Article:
Tone Down Language? Part II

This is a three part series. First, I wrote this:

Block, Walter. 2019. “I’m an ‘Austrian’ Economist: What Does It Mean?” March 7;

Second, D upbraided me for using in effect ostentatious, pretentious, pompous language, which few people could understand. Here was my reply to him: Should I Tone Down My Language?

Now, third, I received quite a few letters in response, all supporting my original decision. Here are a few of them:

Letter 1

From: P

Sent: Wednesday, July 17, 2019 11:17 AM

To: walter block

Subject: Re: Don’t tone down your language

Dear Dr. Block,

In reference to the suggestion at the LRC blog that you tone down your use of technical terms, I write to encourage you to make your articles even more erudite.

I am saddened that an MBA in finances has trouble understanding the list of terms noted in the blog post. I have a BA from Hillsdale college with a major in political science (not economics or finance) and I understand the majority of those terms.

One of the reasons I understand most of the terms is because whenever I read a word I don’t understand, I look it up. The same goes for a concept or theory.

Education at all levels has devolved enough and it is up to those such as yourself to make sure it does not devolve even further. While we should always tolerate, patiently encourage and help those who are less educated, the proper direction is helping them climb up, not having you climb down.

Best regards, P

Letter 2

From: C

Sent: Wednesday, July 17, 2019 7:43 AM

To: Walter Block

Subject: Should I Tone Down My Language?

Dr. Block,

In my lowly opinion, I believe it is important for you to keep your informative, scholarly, and substantive language in the arena and marketplaces of serious students of liberty and free markets. If you were giving a course in economics for non-economic majoring students, a lesser approach may suffice get the job done, as long the laymen course did not have a “dumbing down” effect on your students.

I remember reading The Revolution: A Manifesto around 2009, during my undergraduate years, and marking certain words I was not familiar with. Ten years later I can look back and wonder how I did not know the words- I was a fledgling student of liberty and learning the vernacular. Dr. Paul’s language was not  planned obfuscation. His language usage was of someone simply more learned than mine at the time, he being a well studied man of some years of wisdom and knowledge.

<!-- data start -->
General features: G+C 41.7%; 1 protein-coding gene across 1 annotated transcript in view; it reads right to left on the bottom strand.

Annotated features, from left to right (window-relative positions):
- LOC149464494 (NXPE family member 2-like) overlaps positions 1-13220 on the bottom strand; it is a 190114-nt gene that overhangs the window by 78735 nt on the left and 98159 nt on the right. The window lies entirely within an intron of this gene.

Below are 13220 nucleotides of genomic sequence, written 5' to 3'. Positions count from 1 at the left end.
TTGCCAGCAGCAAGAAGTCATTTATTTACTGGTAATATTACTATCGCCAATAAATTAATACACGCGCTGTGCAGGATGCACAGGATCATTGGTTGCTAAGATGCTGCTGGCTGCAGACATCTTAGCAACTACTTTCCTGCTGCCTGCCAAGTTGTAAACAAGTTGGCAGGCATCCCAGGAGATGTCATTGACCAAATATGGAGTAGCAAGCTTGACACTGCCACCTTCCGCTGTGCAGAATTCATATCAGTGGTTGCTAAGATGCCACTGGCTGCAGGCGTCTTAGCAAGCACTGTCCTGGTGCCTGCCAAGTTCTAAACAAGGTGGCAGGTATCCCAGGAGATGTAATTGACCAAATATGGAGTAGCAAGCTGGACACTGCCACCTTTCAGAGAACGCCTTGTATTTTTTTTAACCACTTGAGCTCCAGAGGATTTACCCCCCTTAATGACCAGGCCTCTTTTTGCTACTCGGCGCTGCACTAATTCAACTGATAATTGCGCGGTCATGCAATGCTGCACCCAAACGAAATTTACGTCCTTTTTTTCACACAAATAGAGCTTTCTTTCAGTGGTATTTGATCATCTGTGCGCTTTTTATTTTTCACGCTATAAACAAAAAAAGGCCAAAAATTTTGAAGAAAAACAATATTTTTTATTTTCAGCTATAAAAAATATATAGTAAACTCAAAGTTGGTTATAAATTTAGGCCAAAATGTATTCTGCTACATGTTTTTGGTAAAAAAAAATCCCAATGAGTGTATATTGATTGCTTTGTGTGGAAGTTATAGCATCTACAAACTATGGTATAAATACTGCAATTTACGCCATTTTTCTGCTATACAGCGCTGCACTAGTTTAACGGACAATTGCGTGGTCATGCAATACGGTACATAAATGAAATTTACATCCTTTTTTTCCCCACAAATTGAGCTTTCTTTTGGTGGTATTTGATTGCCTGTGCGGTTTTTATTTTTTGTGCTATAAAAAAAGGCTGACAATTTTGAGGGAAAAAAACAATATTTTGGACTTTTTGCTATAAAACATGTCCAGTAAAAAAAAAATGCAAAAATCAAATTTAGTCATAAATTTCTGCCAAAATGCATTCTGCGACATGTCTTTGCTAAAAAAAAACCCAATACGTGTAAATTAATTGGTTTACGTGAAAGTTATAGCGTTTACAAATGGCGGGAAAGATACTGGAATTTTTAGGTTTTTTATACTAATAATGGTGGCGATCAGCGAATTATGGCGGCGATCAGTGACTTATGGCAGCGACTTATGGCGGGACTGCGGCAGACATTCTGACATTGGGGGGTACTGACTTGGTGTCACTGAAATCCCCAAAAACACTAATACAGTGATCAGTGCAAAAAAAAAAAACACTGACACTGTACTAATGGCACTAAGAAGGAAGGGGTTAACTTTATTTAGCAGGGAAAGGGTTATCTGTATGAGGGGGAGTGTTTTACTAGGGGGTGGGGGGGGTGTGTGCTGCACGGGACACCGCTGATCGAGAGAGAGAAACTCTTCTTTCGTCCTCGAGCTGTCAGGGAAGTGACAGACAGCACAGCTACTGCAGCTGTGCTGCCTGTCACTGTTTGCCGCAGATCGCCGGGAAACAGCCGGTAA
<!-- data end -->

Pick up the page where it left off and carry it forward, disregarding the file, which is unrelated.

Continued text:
On the other hand, I can understand the value of having a mass- practical- impact.

Dr. Block, it is my understanding you have described yourself as “a devout atheist. A very devout one.”  I would still highly encourage you to read this short piece titled “On Writing” by Dr. Jay Adams, as it relates to writing, as you may find it practical and useful concerning the matter of communicative language at hand.

On Writing

I hope the best for you Doc.  C

Letter 3

—–Original Message—–

From: E

Sent: Tuesday, July 16, 2019 9:56 PM

To: wblock@loyno.edu

Subject: In defense of your language

Dr. Block,

I just read the post on Lewrockwell.com about being asked to tone down your language. I disagree. I say keep up the language. You see, I have a B.B.A. In Economics, and I think you should always use this type of language. It makes us better. I don’t have a fancy job. I sell office products for a local company. I think you would be doing a disservice to all your readers by dumbing down your language. In fact, step it up a notch. I enjoy learning new words. Dumbing the language down because the guy with an MBA doesn’t like it, would be like taking a lighter stance on the borders because Hoppe thinks you can’t reach enough people about your position. Would you really adjust your position on borders because Hoppe said so?

Again, please do us a solid and do NOT dumb it down. I am still playing catch up after having everything dumbed down in the public school system.

Best, E

Letter 4

From: S
Sent: Tuesday, July 16, 2019 3:34 PM
To: wblock@loyno.edu
Subject: Please don’t dumb it down!

“The difference between the almost right word and the right word is really a large matter. ‘Tis the difference between the lightning bug and the lightning.” (Mark Twain)

Granted, it might be a stretch to say that words such as “praxeological” and “apodictic” are electrifying, but if they are the right words for your purposes, please continue using them. I’ve got the whole rest of the Internet if I get a hankering to slurp on chunk-free verbal gruel.

I want my doctor to use correct medical terminology to explain why I’m wheezing, and my mechanic to use proper automotive terms to explain why my car is doing the same. This is how I learn.

As a layman, my economics education has been anything but systematic, and is far from complete. I depend on the writings of actual economists to help remedy that. I appreciate it when they use words that are standard in the profession. If I don’t know them, it adds to my store of knowledge to learn them. And if I do know them, it makes me feel smart!

Sincerely, S

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1:59 am on July 18, 2019